- Know and love these people well
- build a culture of prayer
The Daily Office is shorthand for the Christian practice of “fixed-hour prayer.” Office means work. At various times in the day, Christians stop to attend to the presence of the Lord, read Scripture, pray portions of the Psalter, and to offer prayers for the sake of themselves, and others. Each of these regular services is called “an office.” There are three elements to this culture I’m trying to build – all of which are typically given lip service by the Evangelical culture, but not often practiced:
- Praying the Scripture. Not having, constructing, or sharing options about the Bible. Not deciding what it “means.” Not contriving “applications” to the “real world.” This is about taking seriously the idea that the Holy Scriptures are the Word of God by actually listening for the voice of God in the text. This is not about reading the Bible to “get something out of it,” but rather to spend time with the Lord simply for its own sake.
- Praying with others. I would surely like to see all Christians raising up holy hands for the sake of the world in the privacy of their “prayer closets,”*** but this practice is only one aspect of Christian prayer. Christians pray together. I meet a lot of disciples who can’t or won’t pray audibly in the presence of others – that tells me that we really need to spend time learning to pray. That’s just fine, because God intends to teach us how through the Scriptures and the ancient practices of his Church.
- Regular prayer. Our Master calls us to discipline ourselves for the sake of the Kingdom. One of the most basic ways for disciples to do this is by making the time for regular common prayer. We don’t pray just when we feel like it, and certainly not just because we feel like it. We are called to live lives steeped in Scripture, and to join in Christ’s priesthood offering prayers for the world because this is the stuff of God’s intention for our lives. Not because we feel like it, or even because we want to “grow spiritually,” but because we seek to be faithful to the one who loves us so very much, and intends to heal broken people through our ministries.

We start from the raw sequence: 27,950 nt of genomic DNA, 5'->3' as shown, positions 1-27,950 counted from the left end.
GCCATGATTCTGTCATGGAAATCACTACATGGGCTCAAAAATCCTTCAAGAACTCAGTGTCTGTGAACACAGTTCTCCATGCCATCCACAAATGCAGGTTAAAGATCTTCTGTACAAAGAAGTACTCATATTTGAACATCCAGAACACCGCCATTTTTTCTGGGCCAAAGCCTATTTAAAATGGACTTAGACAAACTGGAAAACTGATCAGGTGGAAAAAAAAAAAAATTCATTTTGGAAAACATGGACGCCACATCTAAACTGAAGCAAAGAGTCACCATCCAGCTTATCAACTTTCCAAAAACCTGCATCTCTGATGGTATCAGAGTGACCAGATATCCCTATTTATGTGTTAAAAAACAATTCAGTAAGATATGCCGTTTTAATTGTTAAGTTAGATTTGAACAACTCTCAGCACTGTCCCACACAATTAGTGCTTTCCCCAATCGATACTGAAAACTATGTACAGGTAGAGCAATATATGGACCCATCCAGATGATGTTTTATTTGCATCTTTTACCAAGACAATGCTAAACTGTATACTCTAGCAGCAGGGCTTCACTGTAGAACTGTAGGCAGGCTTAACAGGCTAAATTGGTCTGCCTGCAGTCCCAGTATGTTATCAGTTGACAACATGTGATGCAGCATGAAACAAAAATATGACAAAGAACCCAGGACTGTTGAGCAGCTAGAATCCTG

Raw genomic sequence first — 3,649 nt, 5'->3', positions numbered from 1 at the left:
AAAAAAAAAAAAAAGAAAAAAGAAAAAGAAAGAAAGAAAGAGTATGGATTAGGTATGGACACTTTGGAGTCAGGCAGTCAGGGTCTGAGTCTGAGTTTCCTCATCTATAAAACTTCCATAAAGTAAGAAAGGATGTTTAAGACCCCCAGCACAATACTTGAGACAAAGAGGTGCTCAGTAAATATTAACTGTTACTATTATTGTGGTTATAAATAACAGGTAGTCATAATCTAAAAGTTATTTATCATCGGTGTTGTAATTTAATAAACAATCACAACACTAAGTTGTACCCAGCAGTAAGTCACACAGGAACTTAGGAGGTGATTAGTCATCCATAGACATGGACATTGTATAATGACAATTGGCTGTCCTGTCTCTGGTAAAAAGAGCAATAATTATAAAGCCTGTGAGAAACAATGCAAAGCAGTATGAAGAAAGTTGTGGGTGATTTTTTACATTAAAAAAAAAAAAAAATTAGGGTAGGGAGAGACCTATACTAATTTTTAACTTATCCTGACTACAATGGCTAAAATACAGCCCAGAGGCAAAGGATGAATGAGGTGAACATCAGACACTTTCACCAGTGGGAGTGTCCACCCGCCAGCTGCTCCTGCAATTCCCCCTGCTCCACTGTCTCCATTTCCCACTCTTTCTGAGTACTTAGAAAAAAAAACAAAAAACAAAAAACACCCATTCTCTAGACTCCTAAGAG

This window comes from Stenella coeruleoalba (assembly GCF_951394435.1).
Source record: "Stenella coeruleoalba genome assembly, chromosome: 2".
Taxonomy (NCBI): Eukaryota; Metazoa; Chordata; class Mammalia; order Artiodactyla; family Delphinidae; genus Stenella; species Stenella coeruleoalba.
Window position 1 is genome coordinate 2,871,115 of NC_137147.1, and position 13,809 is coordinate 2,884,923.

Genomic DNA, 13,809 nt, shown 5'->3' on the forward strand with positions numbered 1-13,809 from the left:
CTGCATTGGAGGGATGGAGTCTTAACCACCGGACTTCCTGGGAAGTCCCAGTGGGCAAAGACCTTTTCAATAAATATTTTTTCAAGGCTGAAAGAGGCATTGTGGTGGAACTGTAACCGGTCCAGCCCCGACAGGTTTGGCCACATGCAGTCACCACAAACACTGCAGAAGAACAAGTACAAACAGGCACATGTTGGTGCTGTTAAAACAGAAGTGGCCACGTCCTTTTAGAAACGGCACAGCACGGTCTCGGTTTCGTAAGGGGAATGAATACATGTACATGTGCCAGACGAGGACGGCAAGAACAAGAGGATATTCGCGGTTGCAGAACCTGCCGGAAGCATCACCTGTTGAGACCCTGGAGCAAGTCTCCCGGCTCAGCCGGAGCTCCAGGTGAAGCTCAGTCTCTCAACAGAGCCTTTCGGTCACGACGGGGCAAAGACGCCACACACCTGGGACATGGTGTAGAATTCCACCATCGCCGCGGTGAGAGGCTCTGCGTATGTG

Oh yeah - and feel free to join me for prayers any week day in the Campus Ministries Lounge at 4:30. We usually pray for 15-20 minutes.
*I’m also a library tech, hence the cataloging and judgment bits.
**Mind you, one never really prays “alone,” since we offer our praises to the Father, with Christ, by the power of the Holy Spirit, and this along with the whole Communion of Saints.
***This phrase alludes to Jesus’ caution against making public prayers for the sake of impressing others with one’s eloquence or piety. He told them to go to their “closets.”